Kiwifruit industry recruiting to avoid worker shortage

Newstalk ZB, NZ Herald,
Publish Date
Thursday, 7 February 2019, 6:06p.m.
Last year, there was a 1200 labourer shortage in the Bay of Plenty. (Photo / Getty)

The Western Bay's kiwifruit industry has already started recruiting for thousands of seasonal workers in an effort to avoid a repeat of last year's 1200-job labour shortage.

The harvest season starts in April but with a tight labour market - unemployment in the Bay is at just 3.5 per cent - major industry players have launched their recruitment campaigns early in the hope that potential workers will choose the Bay of Plenty over other horticulture regions.

In May the Ministry of Social Development declared a seasonal worker shortage for the first time in more than a decade, after a very good kiwifruit harvest.

MSD regional commissioner Mike Bryant said Bay of Plenty growers were being more proactive in planning and recruiting this year.

The industry has come up with a soon-to-be-launched strategy to attract workers such as backpackers and retirees to the region's orchards and packhouses, on top of the Government last year increasing Recognised Seasonal Employer (RSE) scheme cap on migrant workers by 1750 to 12,850 workers nationally.

Nikki Johnson, chief executive of New Zealand Kiwifruit Growers Inc said the industry would need around 15,000 workers across New Zealand at the peak of the harvest, about 85 per cent of which would be in the Bay of Plenty.

The number of job vacancies would depend on the size of the harvest, which would be better understood in April.

Johnson was expecting a tough labour market, given the low unemployment rate and competition from other horticulture regions and industries.

She told Larry Williams that they are making sure everyone who could work for them is aware that their skills are needed.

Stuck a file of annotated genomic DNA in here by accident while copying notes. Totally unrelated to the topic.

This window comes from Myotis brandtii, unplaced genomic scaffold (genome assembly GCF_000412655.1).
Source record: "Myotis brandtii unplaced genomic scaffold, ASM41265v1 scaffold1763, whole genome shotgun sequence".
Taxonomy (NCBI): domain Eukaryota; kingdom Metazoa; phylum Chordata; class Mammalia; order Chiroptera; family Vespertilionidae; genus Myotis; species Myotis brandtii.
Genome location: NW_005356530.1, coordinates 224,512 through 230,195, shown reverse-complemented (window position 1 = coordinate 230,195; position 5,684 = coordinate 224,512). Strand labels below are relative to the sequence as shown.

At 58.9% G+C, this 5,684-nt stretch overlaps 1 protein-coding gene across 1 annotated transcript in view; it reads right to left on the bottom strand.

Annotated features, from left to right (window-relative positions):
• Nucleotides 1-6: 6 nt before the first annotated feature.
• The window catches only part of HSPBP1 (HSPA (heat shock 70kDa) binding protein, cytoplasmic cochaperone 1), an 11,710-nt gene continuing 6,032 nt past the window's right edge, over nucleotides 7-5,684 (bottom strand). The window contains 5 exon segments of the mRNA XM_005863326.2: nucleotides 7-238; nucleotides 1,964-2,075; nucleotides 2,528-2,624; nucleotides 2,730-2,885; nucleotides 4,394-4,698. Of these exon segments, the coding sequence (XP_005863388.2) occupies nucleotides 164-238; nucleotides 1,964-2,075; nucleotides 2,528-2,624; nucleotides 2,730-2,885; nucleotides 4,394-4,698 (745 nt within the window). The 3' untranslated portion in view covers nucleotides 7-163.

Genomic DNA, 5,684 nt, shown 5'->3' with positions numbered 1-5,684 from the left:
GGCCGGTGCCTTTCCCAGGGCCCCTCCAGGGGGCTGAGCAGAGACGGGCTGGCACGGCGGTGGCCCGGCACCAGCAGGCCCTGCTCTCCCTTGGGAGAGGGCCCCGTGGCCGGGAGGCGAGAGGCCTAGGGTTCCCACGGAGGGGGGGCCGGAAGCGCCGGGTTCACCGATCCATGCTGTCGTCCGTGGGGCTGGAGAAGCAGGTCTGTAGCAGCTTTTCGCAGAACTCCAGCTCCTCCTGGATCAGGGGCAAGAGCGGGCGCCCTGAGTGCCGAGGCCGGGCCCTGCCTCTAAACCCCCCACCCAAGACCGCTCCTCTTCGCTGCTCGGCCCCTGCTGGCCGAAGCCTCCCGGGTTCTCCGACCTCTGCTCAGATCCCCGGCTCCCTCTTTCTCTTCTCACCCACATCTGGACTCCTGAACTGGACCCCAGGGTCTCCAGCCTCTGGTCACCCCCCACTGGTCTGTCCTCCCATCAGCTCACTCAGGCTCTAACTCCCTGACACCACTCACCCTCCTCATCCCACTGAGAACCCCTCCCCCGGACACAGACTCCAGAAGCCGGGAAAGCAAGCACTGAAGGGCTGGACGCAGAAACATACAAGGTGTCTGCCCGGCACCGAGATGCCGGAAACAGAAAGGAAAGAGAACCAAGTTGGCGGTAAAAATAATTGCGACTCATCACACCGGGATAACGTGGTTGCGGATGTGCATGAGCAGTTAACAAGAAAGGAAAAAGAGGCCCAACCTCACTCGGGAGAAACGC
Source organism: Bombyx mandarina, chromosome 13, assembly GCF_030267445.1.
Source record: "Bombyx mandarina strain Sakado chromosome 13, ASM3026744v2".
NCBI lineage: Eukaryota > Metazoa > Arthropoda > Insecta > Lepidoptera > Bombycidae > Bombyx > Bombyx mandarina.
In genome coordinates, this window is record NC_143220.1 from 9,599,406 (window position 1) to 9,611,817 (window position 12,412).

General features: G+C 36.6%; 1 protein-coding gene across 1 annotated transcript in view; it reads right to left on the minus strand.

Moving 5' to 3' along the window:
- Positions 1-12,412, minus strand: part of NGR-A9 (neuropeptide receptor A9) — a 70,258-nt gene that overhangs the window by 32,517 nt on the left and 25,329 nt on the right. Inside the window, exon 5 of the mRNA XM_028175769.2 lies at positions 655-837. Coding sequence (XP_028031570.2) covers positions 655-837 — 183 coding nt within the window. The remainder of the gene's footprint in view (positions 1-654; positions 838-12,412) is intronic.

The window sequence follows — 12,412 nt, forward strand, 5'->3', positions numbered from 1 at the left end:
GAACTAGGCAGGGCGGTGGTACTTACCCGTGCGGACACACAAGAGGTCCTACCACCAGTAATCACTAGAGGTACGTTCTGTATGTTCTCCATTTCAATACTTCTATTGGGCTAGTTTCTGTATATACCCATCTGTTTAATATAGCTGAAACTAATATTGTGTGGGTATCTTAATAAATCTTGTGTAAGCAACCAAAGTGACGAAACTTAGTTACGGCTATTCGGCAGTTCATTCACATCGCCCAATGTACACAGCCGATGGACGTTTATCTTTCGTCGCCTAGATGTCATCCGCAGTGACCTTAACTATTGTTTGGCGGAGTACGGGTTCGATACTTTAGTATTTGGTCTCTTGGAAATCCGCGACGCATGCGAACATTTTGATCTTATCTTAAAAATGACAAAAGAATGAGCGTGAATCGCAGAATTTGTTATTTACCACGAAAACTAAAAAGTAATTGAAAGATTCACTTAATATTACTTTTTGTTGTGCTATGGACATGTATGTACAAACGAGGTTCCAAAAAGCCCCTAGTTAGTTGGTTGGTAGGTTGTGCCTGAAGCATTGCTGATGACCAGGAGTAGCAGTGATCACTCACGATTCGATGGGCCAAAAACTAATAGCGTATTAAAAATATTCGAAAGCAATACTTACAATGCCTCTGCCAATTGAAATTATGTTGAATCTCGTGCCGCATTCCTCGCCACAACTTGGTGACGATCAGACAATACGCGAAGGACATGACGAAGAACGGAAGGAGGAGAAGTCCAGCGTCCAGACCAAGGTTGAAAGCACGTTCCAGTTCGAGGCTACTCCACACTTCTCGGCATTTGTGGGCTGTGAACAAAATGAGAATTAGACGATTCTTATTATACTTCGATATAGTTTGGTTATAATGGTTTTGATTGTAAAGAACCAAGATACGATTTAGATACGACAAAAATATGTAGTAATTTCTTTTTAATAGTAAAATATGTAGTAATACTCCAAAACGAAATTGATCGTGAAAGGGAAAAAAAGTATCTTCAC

Johnson says they are currently expecting a similar shortage to last year. 

"We have about a similar amount of fruit to harvest, but we have more of the gold fruit, which means it needs to be harvested in a shorter amount of time."

She says that they are targeting people in the Bay of Plenty as their main work force, and are eyeing retirees and those at school. 

Johnson says that when the shortage was announced last year, 600 people came out within days. 

"That indicates to us that we aren't getting the message through that the jobs are available." 

While it was still early days, EastPack CEO Hamish Simson said the situation was looking promising.

He said the company needed just over 3000 workers in the Bay of Plenty.

In addition to online and billboard advertising, the company would hold open days at its four sites - Te Puke, Edgecumbe, Ōpōtiki and Katikati - in mid-February.

The Bay of Plenty needed to sell itself to seasonal workers as the place to be, he said, given the labour demand from other parts of the country.

Seeka chief executive Michael Franks said the company needed 3500 staff in the Bay of Plenty this season.

Franks said the "acute" labour shortage last year had inspired the company to get more creative with its recruitment.

"We need more workers than are in the labour supply."

Helen van Berkel, editor of careers website Yudu, said employers had to be innovative in a tight labour market.

"Workers have the pick of jobs – so it is up to the employer to make it as easy for those employees as possible."

Tauranga-based First Union organiser Graham McKean said the kiwifruit industry had a reputation for offering hard, physical work and low pay.

He said that to attract staff, it needed to up pay rates, improve hours and working conditions and ensure workers had a voice.

Last year saw a 25 per cent increase in kiwifruit production, with export revenue forecast to rise to $2.2 billion for the year ended March 2019, according to the Ministry for Primary Industries.



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